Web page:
Responding to Khartoum with Unity

In my most recent posting for Help Nuba, I noted that the grave prediction by the World Bank concerning the state of the South Sudanese economic situation without oil revenues likely has had an effect on efforts to prioritize ending fighting between Sudan and South Sudan over addressing the dire circumstances in South Kordofan and Blue Nile.
The SPLA-North and South Sudan
In fact, the effort to end the fighting between the two nations has significantly worsened the military situation for the SPLA-North in South Kordofan because the absence of a threat from South Sudan would allow Sudan to focus its military attention on the SPLA-North. Thus, the UNSC and African Union resolution aimed at ending the fighting between Sudan and South Sudan is almost certain to worsen the situation of the people in South Kordofan and Blue Nile.
In the meantime, however, Sudan must avoid making life so difficult for the South Sudanese that they choose to resume a full scale war. South Sudan, finding itself in a desperate financial situation, may decide to join fully with the SPLA-N against the Khartoum regime, restarting the war. It is even possible that if things get bad enough for the people in South Kordofan and Blue Nile that their friends in South Sudan may choose to enter the conflict in support of them.
An additional issue, one for which I have seen no commentary yet, is that South Sudan must be concerned at some level about losing the SPLA-North as a buffer on its northern front. While there have been cross border attacks, Sudan cannot fully commit to efforts against South Sudan because it must defend against opposing forces within its territory. It must focus inwardly as well as outwardly. South Sudan then has a significant incentive not to let the SPLA-North be defeated.
Fighting for Survival vs. Fighting for Money
So while having the upper hand, Sudan should be somewhat concerned. Yes, it has substantially more financial resources to commit to war, but it will also have to spend those resources at a much higher rate to prosecute a war, even a defensive one. The difference in the motivation of the soldiers is paramount. The Sudanese soldiers would be fighting for money to support their families. Sudan is going to have to pay its soldiers substantially to motivate them. When winning a conflict and obtaining spoils, soldiers have historically performed well. When finding themselves defending and regularly losing ground, gaining no spoils, soldiers tend toward lack-luster performance or even desertion. The South Sudanese, SPLA, JEM and others would be fighting for their survival. People fighting for money, such as most of the Sudanese forces, will run if things get bad.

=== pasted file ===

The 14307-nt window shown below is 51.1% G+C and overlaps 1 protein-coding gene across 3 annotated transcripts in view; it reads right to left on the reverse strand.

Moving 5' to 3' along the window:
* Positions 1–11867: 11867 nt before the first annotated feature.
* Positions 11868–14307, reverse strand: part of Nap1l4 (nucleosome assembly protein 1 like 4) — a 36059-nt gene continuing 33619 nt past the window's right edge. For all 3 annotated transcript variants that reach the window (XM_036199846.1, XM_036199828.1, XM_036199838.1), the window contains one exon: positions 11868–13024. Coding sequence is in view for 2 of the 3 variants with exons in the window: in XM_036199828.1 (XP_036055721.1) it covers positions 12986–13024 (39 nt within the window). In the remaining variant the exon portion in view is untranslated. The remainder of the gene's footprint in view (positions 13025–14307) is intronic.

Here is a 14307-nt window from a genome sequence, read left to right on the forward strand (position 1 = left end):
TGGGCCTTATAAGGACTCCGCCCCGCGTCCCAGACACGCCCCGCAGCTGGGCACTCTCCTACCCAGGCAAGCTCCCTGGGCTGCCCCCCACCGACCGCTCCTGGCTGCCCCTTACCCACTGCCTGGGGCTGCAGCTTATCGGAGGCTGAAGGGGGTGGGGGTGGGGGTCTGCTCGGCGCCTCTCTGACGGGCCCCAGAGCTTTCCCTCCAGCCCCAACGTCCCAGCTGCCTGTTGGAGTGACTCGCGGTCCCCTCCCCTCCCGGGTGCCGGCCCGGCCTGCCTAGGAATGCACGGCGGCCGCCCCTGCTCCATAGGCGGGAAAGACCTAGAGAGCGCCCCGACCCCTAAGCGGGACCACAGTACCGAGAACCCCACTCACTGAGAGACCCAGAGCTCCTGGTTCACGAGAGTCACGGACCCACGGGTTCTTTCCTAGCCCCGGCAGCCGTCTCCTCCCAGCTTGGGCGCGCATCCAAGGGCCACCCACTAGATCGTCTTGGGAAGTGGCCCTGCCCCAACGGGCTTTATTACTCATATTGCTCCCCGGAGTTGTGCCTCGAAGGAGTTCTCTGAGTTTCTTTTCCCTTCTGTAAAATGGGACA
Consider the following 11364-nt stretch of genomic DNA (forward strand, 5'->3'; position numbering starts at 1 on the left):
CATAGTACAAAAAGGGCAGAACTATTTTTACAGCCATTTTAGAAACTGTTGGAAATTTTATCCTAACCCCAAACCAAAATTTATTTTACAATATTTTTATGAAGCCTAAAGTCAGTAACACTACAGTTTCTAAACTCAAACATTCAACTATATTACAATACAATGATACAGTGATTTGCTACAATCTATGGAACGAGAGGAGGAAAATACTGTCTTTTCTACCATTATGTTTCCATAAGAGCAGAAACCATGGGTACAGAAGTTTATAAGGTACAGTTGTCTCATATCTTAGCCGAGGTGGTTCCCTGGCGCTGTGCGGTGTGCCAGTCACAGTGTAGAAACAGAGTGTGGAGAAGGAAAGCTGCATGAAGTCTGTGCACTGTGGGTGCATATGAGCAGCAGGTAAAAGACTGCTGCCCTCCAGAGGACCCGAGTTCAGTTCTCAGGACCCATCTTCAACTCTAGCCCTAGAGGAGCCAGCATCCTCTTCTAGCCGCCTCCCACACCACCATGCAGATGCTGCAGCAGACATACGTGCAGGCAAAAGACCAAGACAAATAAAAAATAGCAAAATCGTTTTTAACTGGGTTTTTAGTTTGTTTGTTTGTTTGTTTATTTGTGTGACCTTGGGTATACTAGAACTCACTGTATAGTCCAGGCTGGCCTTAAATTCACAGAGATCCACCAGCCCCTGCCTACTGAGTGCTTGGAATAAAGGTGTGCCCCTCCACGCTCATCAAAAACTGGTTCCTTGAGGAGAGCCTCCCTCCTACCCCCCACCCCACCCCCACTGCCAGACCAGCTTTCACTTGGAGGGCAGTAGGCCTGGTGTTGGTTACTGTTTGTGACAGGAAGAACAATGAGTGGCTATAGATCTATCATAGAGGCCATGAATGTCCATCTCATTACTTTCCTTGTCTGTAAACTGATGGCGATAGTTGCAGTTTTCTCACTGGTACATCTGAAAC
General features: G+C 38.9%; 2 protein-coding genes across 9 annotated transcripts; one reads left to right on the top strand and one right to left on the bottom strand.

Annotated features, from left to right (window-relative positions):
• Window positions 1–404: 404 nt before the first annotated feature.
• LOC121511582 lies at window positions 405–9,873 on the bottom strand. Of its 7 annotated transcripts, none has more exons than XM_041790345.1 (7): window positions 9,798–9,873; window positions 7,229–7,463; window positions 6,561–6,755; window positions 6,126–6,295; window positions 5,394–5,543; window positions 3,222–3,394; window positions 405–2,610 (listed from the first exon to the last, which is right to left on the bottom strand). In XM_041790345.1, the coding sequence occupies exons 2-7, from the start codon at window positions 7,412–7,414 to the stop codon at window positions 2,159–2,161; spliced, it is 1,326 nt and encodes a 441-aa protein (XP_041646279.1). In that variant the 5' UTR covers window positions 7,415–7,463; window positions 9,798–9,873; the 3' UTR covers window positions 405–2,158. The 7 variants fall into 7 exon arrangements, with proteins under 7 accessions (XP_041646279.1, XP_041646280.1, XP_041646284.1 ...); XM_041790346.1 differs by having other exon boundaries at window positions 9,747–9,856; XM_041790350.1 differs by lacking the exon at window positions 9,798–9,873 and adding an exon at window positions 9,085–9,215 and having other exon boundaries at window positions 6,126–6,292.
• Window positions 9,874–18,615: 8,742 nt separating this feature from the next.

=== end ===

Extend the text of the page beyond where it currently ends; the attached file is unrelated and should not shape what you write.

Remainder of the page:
The Oil Pipeline
Meanwhile, because ultimately such a conflict could not end without taking control of the oil pipeline, once this level of war starts, the South Sudanese and allies would have no option but to fight all the way to Khartoum. Unless the United States were to intervene to prevent Sudan from using its air advantage, this war would see an enormous casualty figure among people in the south with widespread famine being a real possibility.
Air Superiority
Some have suggested bombing Sudanese air strips in order to prevent the bombing of civilians in the Nuba Mountains. Without its air superiority, Sudan can’t win against the rebels or South Sudan, so taking out Sudan’s air bases not only would prevent bombing in Nuba, it would result in the collapse of the regime. Sudan should fear the possibility of angering the United States to the point that it acts against Sudan’s air superiority, even if it does nothing else.
Conclusions
While noting that South Sudan has few good options right now but to try to achieve and agreement with Sudan and to get the oil flowing again so as to avert economic collapse next year, Sudan cannot act as if it has no worries.
Those opposed to genocide in the Nuba Mountains and who care about the ultimate fate of the people in South Sudan, are faced with the need to do three things:
1. Get food into Nuba.
  • The deadline for this is before anything else could really be done, so it is by far the top priority.
  • People will begin starving in large numbers soon.
2. Work on promoting unity among the South Sudanese, Nuba, Blue Nile and Darfurian communities in the diaspora as well as in the region.
  • If this doesn’t happen, the SPLA-N has little chance in the long run to win against Sudan and
  • South Sudan will become increasingly hostage to the whim of the rulers in Sudan with a decreasing ability to combat it.
3. Promote the reasonable idea that the US cannot allow indiscriminate bombing of civilians in South Kordofan and Blue Nile.
  • Any military action by the US would only become an option if Sudan uses its air forces to kill large numbers of civilians and
  • If South Sudan decides to officially join the fight because the consequences of US intervention in Nuba are dire for both Sudan and South Sudan.
  • The US cannot act against Sudan without consideration of retaliation by Sudan against South Sudan and
  • The World Bank report shows precisely that simply shutting off the oil indefinitely could do tremendous damage to South Sudan.